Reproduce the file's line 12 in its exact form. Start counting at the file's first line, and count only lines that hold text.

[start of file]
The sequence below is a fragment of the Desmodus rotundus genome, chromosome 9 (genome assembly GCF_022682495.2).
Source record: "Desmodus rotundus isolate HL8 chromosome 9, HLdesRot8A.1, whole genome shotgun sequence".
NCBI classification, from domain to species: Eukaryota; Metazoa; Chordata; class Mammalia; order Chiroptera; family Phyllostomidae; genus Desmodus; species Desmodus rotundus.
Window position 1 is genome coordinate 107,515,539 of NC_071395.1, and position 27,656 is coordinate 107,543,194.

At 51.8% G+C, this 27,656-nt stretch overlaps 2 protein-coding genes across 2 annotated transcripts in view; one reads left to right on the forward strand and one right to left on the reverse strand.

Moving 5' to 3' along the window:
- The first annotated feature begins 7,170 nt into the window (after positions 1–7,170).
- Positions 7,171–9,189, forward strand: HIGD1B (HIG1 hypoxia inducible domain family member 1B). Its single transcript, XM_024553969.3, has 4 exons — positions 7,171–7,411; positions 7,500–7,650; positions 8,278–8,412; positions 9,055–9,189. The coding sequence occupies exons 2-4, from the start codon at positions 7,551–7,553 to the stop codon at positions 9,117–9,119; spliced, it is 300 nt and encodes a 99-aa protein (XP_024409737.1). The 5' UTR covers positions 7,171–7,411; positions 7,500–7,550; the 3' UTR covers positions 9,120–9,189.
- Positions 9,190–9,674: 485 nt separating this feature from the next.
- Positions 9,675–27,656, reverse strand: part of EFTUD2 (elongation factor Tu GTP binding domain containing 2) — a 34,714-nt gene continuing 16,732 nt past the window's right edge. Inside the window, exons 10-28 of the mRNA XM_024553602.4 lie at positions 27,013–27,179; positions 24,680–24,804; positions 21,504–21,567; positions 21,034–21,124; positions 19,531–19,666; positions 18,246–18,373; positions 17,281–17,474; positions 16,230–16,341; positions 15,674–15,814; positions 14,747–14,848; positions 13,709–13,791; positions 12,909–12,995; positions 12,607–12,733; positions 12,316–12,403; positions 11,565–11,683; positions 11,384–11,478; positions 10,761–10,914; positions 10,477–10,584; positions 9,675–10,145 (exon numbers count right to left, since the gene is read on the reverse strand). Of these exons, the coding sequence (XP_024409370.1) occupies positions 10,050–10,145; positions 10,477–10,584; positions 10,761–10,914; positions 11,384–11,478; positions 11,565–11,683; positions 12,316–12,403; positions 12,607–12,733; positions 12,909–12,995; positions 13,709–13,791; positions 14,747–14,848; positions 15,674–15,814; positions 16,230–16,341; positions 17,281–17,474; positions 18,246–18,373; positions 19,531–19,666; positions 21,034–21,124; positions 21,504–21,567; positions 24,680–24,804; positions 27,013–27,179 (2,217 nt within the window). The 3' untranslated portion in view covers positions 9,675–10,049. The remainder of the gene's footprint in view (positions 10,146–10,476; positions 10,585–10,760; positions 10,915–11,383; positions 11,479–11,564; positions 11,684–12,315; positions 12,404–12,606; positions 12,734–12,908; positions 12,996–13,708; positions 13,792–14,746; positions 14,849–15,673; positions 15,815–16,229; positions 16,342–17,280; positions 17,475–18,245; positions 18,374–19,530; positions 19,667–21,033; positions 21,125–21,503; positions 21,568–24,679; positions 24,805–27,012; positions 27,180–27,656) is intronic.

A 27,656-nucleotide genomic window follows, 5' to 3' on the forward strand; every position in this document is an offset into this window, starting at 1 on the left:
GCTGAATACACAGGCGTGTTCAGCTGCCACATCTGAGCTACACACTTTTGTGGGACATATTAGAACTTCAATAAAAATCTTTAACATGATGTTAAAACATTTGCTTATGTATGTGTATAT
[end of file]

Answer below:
GCTGAATACACAGGCGTGTTCAGCTGCCACATCTGAGCTACACACTTTTGTGGGACATATTAGAACTTCAATAAAAATCTTTAACATGATGTTAAAACATTTGCTTATGTATGTGTATAT